ENVIRONMENT_STATIC_IP=`az containerapp env show -n $ENVIRONMENTNAME -g $RESOURCE_GROUP --only-show-errors --query properties.staticIp -o tsv`
ENVIRONMENT_DEFAULT_DOMAIN=`az containerapp env show -n $ENVIRONMENTNAME -g $RESOURCE_GROUP --only-show-errors --query properties.defaultDomain -o tsv`
ENVIRONMENT_CODE=`echo $ENVIRONMENT_DEFAULT_DOMAIN | grep -oP "^[a-z0-9\-]{1,25}"`

echo $ENVIRONMENT_STATIC_IP $ENVIRONMENT_DEFAULT_DOMAIN $ENVIRONMENT_CODE

CLUSTER_RG=`az group list --query "[?contains(name, '$ENVIRONMENT_CODE')].name" -o tsv`
ILB_FIP_ID=`az network lb show -g $CLUSTER_RG -n kubernetes-internal --query "frontendIpConfigurations[0].id" -o tsv`

echo $CLUSTER_RG $ILB_FIP_ID

VNET_SPOKE_ID=`az network vnet list --resource-group ${RESOURCE_GROUP} --query "[?contains(name,'spoke')].id" -o tsv`
SUBNET_SPOKE_JUMP_ID=`az network vnet show --ids $VNET_SPOKE_ID --query "subnets[?name=='jump'].id" -o tsv`

echo $VNET_SPOKE_ID $SUBNET_SPOKE_JUMP_ID

VNET_HUB_ID=`az network vnet list --resource-group ${RESOURCE_GROUP} --query "[?contains(name,'hub')].id" -o tsv`
SUBNET_HUB_JUMP_ID=`az network vnet show --ids $VNET_HUB_ID --query "subnets[?name=='jump'].id" -o tsv`

echo $VNET_HUB_ID $SUBNET_HUB_JUMP_ID

az deployment group create --resource-group $RESOURCE_GROUP \
    --template-file privatelink.bicep \
    --parameters "{\"subnetSpokeId\": {\"value\": \"$SUBNET_SPOKE_JUMP_ID\"},\"subnetHubId\": {\"value\": \"$SUBNET_HUB_JUMP_ID\"},\"loadBalancerFipId\": {\"value\": \"$ILB_FIP_ID\"}}"
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Stage 3 - Private DNS Zone

Finally in privatedns.bicep

  • a private DNS zone with the domain name of the Container App Environment
  • a A record pointing to the Private endpoint
  • virtual network link of the private DNS zone to the hub network

is created.

PEP_NIC_ID=`az network private-endpoint list -g $RESOURCE_GROUP --query "[?name=='pep-container-app-env'].networkInterfaces[0].id" -o tsv`
PEP_IP=`az network nic show --ids $PEP_NIC_ID --query ipConfigurations[0].privateIpAddress -o tsv`

az deployment group create --resource-group $RESOURCE_GROUP \
    --template-file privatedns.bicep \
    --parameters "{\"pepIp\": {\"value\": \"$PEP_IP\"},\"vnetHubId\": {\"value\": \"$VNET_HUB_ID\"},\"domain\": {\"value\": \"$ENVIRONMENT_DEFAULT_DOMAIN\"}}"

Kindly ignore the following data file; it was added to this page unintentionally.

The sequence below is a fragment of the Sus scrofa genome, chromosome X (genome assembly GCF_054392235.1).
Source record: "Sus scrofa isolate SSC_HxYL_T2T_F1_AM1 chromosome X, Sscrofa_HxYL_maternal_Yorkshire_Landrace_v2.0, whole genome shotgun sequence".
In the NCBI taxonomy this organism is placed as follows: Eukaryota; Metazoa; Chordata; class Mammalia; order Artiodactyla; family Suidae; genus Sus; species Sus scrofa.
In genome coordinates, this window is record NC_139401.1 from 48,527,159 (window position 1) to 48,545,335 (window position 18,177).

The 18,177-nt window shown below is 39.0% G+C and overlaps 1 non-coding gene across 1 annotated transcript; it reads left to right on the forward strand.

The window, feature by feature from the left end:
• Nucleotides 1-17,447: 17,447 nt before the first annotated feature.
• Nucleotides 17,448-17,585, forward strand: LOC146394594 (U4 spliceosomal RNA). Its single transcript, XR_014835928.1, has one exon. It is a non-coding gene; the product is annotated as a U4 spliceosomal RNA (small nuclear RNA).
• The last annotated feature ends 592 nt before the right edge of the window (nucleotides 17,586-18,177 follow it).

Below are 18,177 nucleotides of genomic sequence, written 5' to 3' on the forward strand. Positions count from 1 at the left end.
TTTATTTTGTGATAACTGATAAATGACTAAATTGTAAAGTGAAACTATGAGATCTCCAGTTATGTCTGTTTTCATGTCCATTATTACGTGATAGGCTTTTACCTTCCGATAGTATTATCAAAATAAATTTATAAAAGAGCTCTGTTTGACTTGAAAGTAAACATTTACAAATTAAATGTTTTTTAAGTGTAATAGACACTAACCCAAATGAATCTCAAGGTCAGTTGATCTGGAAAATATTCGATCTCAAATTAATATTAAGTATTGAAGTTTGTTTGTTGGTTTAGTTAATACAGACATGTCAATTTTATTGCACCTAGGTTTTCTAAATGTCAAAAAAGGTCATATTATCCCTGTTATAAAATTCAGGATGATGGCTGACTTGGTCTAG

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Add some apps

build.sh is used to deploy 2 ASP.NET Core apps which provide some basic Dapr service-to-service invocation calls.

Testing the approach

test.sh uses the jump VM to test the direct invocation and the service-to-service invocation of both apps:

app1
{"status":"OK","assembly":"app1, Version=1.0.0.0, Culture=neutral, PublicKeyToken=null","instrumentationKey":null} <<-- check app1 own health
{"status":"OK","assembly":"app2, Version=1.0.0.0, Culture=neutral, PublicKeyToken=null","instrumentationKey":null} <<-- check app1 remote health
app2
{"status":"OK","assembly":"app2, Version=1.0.0.0, Culture=neutral, PublicKeyToken=null","instrumentationKey":null} <<-- check app2 own health
{"status":"OK","assembly":"app1, Version=1.0.0.0, Culture=neutral, PublicKeyToken=null","instrumentationKey":null} <<-- check app2 remote health
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Conclusion

I hope that the BYO virtual network footprint of Container Apps will be reduced before going into GA - one of the main reasons Function / App service deployment do not really work for our ~200 (~40 apps, 5 deployment stages) Function App microservices scenario.

Nevertheless with the private link approach - separating corporate address space from some virtual address space without bringing in one of the more heavier resources like Azure Firewall or VPN gateway - would be a valid option for me.

Discussion (5)

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pwd9000 profile image
Marcel.L • Edited on

What a clever way to get around the huge address space problem.

I’ve done something similar with privatelink service and internal APIm to connect an external VNET to a private APIm.

dev.to/pwd9000/access-internal-api...

This is a great way you show here. Technically the HUB can be any network, with private link service. Container Apps are so cool and hopefully there will be some improvement on the networking side when it’s GA.

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kaiwalter profile image
Kai Walter Author

Thanks for the flowers @pwd9000 - I will keep this APIM private link approach in mind. In 2 of our scenarios we solved this with the classic AppGw / APIM combination.

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Kai Walter Author

adapted for updated Azure CLI extension

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kaiwalter profile image
Kai Walter Author

disclaimer on namespace migration

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kaiwalter profile image
Kai Walter Author

reworked for the final Container Apps namespace Microsoft.App